The step frequency used to maintain these speeds were different between men (127 [SD 9] steps·min-1) and women (135 [SD 6] steps·min-1). This could be attributed to the fact that men were taller than women, have a longer stride length and therefore fewer steps to cover 1-mile.16General recommendations suggest that a generic stride rate of 103 steps per minute equates to an intensity of 3-METs,16,17a much lower stride rate than both men and women in the present study, and indicating an intensity higher than 3 METs. Using M1, participants were walking at 6 METs using a step rate of 130 per minute and 7 METs for the M2 method. Rowe et al17 suggest 4 METs and 5 METs require 120 steps per minute and 140 steps per minute, respectively, and for every 1 MET increase there is an increase in stride rate of 16-24 steps per minute. If these findings were applied to the participants in the present study, to achieve the 6-7 METs they would have a stride rate of 156-164 or 172-188 steps per minute, respectively.Such a step-rate would be difficult to achieve for the general population, and only a few participants were able to achieve a vigorous intensity walk within the study by Rowe et al.17Utilising a step frequency of 130 steps per minute achieved a higher MET value for older adults in the present study (M2 7-METs for 1-mile), 40 steps per minute less than the suggestion by Rowe et al.17One reason for this was that Rowe et al17 used the same method as M1 to calculate 1-MET. This was much higher than M2, and when divided into oxygen uptake, MET values were higher indicating the walk was more intense. Further to this, the MET values for both M1 and M2 could be higher than that calculated by Rowe et al17 because measured V̇O2 values during the walk were higher in the present study (19.4 mL·kg-1·min-1vs Rowe et al17: 14.7 mL·kg-1·min-1). This could be the result of differences in walk duration, 6-minutes as opposed to 12 to 19-minutes. These findings could be utilised by health and exercise practitioners when prescribing exercise intensity, providing older adults with clear instructions to maintain a step-rate of 127-135 steps per minute when walking, to elicit an appropriate intensity, facilitating meeting physical activity recommendations.

Heart rate during the walk also indicated a moderate-vigorous intensity (men: 116 beats∙min-1, 72% maxHR; women:134 beats∙min-1, 83% maxHR). Men completed the walk quicker than women, with a lower heart rate and percentage of their maximum, but this was reflected in their higher levels of physical fitness (36.6 vs. 25.4 mL∙kg-1∙min-1). This is similar to the results obtained by Bazzano et al,14were men had a lower heart rate than women during the 1-mile walk. However, relative V̇O2 during the walk for both men and women was a similar intensity, suggesting a similar overall effort around 70%-75% of their V̇O2max.14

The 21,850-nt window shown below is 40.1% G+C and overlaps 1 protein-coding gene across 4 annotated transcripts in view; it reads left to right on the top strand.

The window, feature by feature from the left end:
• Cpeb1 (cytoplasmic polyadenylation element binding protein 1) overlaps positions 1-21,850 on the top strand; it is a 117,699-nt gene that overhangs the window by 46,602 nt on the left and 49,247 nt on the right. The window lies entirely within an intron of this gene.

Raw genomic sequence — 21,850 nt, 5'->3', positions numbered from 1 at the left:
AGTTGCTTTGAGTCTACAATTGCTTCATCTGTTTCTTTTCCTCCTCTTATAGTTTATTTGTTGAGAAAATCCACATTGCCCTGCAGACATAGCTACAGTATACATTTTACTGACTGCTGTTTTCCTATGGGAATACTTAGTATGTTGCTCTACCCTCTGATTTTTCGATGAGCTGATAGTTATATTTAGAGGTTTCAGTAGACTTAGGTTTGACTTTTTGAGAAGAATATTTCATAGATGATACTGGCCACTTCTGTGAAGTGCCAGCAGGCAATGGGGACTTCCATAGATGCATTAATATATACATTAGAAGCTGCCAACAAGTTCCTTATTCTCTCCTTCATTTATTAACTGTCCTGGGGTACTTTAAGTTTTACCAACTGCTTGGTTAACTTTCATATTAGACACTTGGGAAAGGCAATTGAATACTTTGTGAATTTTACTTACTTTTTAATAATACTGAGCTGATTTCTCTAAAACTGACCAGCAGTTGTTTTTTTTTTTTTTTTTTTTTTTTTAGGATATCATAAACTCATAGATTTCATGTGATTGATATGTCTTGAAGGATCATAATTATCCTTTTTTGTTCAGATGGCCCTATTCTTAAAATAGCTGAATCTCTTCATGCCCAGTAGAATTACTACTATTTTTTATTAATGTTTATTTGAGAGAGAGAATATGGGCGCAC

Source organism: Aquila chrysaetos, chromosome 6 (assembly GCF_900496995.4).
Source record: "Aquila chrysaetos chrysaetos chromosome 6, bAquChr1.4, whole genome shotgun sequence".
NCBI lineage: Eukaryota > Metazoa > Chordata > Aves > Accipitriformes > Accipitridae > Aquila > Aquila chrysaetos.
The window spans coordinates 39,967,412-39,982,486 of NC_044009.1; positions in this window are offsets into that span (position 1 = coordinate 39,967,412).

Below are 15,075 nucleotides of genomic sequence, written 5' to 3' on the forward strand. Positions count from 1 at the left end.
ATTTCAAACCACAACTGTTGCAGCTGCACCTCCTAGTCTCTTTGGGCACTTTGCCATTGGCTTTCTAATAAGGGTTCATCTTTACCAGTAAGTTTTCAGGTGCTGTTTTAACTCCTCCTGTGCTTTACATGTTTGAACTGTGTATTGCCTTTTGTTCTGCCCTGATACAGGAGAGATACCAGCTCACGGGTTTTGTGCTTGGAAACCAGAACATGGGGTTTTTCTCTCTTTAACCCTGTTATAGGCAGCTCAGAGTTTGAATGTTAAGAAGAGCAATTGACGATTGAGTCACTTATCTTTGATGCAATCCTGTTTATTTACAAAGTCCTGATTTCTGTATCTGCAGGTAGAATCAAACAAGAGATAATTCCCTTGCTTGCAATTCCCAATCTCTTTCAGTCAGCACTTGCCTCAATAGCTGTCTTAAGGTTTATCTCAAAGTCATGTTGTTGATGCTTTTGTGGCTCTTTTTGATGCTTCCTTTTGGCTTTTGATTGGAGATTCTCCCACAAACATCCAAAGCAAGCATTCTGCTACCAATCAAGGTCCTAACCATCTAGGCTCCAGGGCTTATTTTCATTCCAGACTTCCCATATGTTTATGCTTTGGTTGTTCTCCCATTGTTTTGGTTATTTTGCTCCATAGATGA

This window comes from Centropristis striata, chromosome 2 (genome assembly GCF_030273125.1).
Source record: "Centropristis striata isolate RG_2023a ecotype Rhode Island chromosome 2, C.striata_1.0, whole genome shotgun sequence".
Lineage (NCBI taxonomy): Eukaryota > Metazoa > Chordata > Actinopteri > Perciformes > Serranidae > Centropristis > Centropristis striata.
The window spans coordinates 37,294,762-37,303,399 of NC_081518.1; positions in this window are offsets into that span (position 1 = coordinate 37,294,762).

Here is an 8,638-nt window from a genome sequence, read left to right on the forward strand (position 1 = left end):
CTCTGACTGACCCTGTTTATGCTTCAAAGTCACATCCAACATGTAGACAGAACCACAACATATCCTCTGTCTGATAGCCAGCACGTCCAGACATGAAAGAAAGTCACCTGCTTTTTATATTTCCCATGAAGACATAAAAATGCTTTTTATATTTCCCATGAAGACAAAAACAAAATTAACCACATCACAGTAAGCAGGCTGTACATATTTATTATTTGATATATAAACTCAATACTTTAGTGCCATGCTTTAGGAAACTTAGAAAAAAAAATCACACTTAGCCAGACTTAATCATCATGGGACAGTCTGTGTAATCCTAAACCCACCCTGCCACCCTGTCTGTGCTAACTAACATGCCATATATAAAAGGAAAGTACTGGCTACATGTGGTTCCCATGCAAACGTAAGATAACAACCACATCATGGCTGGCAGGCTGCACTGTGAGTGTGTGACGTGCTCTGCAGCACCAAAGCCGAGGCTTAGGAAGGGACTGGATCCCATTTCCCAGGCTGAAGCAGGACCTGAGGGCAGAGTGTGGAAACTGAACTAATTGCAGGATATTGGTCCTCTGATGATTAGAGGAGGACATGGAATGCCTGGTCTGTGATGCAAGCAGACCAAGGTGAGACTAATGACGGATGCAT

As mentioned before, 1-MET differed between M1 and M2 and caused the maximal METs and 1-mile walking METs to be greater for M2. These methods of predicting 1-MET were used, as opposed to a direct measurement, because they can be easily employed in the public domain by practitioners. Many participants exercised at a vigorous intensity during the 1-mile walk when M2 was used (64%), with 29% achieving vigorous intensity exercise when M1 was used. However, all individuals were 4 METs and above for both methods. This indicates that instructions to walk at a fast pace for 1-mile will at least achieve a moderate intensity, and facilitate the instructions given to older adults by exercise professionals to ensure sufficient physical activity participation and resultant physiological adaptations.6

The difference between M1 and M2 resting MET values suggest that the walk is more intense using M2, therefore, if they complete the walk in the same time, the MET·min-1 per walk is higher for M2. And, to achieve the recommended 450-750 MET∙min∙wk-1,M1 requires the accumulation of more 1-mile walks per week (6-9 vs. 4-7).